If I have a strongly held conviction that it is always important to use the most cost-effective tool to solve a given problem, and I know a list of certain tools that represent deal-breakers to me because my experience has shown me that they are never remotely close to cost-effective, is it reasonable to list these things on a resume under a heading like "Looking to Avoid..."?
An example is cubicles. I don't want to get drawn into a debate about cubicles since it's not the point of this question, but as an example I believe there is overwhelming quantitative evidence to suggest that even in the most expensive, dense urban areas, it is more cost effective to provide an individual private office to each programmer or knowledge worker in a company. I would be willing to compromise a little and have a shared office, but I know that the ambient noise, lack of privacy, lack of lighting control, etc., in a cubicle would be untenable for me (I've worked in cubicles before and I will not do it again). I will not work in a cubicle even if I find all other job properties to be excellent.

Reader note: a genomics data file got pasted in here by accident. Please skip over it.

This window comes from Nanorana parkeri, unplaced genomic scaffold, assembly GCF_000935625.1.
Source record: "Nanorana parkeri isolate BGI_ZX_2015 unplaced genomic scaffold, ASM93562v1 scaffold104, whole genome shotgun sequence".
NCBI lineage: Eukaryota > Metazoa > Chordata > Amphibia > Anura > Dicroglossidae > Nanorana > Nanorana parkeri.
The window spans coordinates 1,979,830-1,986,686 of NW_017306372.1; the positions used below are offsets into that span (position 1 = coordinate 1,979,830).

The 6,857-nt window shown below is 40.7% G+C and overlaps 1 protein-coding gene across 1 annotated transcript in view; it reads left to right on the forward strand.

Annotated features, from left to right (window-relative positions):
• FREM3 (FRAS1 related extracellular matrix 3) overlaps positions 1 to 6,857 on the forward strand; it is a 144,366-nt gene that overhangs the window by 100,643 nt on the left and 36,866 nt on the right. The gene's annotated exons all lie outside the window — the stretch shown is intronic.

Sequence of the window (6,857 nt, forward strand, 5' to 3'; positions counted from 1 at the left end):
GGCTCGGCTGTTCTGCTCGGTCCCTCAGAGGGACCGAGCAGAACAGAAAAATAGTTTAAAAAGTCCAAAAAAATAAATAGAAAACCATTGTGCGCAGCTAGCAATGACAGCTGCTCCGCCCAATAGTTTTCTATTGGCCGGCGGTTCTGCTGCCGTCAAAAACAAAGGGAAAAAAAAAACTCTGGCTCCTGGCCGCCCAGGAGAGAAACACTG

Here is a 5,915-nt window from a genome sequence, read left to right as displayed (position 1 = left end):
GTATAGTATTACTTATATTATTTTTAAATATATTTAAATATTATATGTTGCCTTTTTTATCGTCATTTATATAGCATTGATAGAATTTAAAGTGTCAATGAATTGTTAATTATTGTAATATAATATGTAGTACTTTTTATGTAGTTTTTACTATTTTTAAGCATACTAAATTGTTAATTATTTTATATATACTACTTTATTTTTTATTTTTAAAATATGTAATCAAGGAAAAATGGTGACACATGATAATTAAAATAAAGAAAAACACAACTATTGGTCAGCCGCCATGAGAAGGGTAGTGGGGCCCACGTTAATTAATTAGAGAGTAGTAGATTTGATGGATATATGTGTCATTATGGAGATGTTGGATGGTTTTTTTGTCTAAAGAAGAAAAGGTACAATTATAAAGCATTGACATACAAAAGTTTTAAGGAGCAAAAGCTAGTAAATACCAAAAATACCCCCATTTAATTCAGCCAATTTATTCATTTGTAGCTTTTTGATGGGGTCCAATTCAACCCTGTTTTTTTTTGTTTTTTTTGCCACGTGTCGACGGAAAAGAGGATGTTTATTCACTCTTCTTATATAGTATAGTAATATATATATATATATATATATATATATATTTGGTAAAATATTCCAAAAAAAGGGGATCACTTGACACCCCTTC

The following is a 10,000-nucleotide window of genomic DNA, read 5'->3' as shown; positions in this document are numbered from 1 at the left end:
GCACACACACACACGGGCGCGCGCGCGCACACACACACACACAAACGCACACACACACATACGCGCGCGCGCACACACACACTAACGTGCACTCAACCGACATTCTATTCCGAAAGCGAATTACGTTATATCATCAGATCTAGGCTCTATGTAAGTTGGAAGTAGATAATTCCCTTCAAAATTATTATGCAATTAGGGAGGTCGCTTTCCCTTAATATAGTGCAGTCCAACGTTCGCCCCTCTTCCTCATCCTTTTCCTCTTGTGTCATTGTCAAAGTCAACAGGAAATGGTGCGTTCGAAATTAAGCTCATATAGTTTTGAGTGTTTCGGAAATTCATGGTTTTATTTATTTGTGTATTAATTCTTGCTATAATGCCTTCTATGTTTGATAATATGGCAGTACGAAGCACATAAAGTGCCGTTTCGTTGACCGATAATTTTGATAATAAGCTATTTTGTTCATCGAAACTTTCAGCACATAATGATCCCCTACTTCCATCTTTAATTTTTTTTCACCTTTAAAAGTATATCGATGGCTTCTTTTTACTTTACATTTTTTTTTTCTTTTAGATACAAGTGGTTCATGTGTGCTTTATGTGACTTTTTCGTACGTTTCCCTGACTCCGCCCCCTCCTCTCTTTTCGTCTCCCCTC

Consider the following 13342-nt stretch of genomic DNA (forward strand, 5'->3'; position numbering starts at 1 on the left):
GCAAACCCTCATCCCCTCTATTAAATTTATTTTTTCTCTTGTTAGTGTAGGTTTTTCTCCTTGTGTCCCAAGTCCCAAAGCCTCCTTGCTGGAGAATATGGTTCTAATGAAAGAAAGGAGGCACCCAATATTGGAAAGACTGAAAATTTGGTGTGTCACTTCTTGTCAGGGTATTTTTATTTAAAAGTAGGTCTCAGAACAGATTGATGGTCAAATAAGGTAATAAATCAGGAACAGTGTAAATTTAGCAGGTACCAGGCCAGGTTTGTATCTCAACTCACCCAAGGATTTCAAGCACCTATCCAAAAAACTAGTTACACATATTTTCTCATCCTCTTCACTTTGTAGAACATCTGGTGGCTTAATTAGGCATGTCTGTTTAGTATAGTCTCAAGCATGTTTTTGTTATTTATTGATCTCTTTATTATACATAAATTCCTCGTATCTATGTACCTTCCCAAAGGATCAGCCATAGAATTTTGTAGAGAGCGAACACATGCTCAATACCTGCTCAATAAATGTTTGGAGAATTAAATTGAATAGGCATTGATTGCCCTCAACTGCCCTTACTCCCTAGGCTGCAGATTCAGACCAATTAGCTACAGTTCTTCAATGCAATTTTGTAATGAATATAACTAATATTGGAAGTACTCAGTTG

My goal is to allow employers who have a cubicle culture to weed me out, thus saving everyone time.
More generally, in cases where a tool or work environment property is unacceptable to me, and a company is unwilling to change it, I'd like them to be able to reject me for that reason earlier in the process.
But at the same time, I want to convey that these opinions are held for pragmatic, data-driven reasons of productivity and bottom-line getting-the-job-done results. They are not mere preferences but rather informed opinions about what unacceptable attempted solutions look like. This is important for the other set of companies that use tools I do find acceptable -- so that they understand I still want to roll up my sleeves and get a job done, I just have data-driven convictions about the most cost-effective way to do it, and that as long as they use reasonable principles to choose their tools in the future, I'm not going to suddenly stop getting the job done.